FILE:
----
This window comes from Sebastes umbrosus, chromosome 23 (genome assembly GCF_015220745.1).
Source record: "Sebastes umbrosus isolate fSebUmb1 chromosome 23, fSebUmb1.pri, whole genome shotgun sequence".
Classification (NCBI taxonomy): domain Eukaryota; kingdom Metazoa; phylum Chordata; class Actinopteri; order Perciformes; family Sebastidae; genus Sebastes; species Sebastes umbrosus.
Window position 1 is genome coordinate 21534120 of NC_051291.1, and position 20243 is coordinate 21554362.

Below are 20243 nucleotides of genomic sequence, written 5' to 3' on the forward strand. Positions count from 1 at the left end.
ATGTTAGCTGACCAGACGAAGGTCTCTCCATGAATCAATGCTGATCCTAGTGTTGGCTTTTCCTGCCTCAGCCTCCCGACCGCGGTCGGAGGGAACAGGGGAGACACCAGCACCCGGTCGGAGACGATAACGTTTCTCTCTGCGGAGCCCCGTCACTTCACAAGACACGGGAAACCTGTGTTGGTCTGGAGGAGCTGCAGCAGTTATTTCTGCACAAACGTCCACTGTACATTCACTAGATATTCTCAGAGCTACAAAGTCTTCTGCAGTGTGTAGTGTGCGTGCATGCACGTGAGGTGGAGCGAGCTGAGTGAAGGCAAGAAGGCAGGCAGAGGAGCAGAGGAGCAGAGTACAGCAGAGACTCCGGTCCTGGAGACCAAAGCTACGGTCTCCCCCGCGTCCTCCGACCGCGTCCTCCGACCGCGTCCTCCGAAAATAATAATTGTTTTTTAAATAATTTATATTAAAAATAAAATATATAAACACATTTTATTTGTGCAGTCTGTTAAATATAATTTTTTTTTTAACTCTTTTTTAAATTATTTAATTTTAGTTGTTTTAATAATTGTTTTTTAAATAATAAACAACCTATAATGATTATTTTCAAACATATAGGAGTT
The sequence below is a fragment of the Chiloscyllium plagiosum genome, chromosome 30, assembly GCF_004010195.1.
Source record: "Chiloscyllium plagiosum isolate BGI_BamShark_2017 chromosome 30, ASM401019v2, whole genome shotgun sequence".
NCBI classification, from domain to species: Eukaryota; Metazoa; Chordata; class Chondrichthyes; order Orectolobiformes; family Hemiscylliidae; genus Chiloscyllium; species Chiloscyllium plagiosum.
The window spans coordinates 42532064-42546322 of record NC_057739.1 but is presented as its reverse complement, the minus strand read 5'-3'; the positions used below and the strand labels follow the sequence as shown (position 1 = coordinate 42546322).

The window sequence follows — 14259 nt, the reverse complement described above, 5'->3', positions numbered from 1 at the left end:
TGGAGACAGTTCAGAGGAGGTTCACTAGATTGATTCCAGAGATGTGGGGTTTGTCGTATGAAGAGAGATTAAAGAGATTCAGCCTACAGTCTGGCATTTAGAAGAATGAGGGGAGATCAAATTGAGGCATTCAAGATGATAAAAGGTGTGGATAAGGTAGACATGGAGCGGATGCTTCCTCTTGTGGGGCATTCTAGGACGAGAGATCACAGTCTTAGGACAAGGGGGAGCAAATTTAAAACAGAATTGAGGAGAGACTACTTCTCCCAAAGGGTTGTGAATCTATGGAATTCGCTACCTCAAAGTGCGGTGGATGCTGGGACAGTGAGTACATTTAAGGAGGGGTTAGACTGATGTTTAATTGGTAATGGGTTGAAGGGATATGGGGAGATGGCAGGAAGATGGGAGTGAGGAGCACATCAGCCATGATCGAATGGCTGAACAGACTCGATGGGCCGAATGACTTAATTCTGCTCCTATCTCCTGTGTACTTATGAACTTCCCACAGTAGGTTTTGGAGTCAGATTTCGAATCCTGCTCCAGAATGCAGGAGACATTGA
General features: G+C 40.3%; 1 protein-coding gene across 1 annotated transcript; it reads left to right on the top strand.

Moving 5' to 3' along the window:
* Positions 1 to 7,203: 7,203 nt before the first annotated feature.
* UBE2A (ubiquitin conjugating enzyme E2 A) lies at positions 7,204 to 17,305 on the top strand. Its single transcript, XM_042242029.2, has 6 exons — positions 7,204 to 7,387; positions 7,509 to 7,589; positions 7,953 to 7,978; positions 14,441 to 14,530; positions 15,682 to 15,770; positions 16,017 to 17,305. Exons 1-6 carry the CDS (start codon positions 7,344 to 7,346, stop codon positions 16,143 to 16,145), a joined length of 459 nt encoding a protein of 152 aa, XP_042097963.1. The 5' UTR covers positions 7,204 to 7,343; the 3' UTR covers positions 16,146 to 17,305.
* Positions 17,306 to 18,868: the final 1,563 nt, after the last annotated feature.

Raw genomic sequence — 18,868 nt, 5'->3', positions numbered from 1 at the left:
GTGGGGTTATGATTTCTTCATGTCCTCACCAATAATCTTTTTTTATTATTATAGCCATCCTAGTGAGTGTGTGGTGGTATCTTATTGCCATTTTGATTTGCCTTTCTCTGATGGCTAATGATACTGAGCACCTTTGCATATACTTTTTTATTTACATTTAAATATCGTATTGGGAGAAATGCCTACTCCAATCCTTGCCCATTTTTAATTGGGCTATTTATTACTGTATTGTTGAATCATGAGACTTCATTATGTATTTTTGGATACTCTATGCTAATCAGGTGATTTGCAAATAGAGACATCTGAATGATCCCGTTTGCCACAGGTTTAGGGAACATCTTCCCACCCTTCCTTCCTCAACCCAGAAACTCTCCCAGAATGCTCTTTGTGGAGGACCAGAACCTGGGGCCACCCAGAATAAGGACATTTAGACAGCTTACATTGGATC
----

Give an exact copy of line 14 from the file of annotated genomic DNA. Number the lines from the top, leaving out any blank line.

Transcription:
Moving 5' to 3' along the window: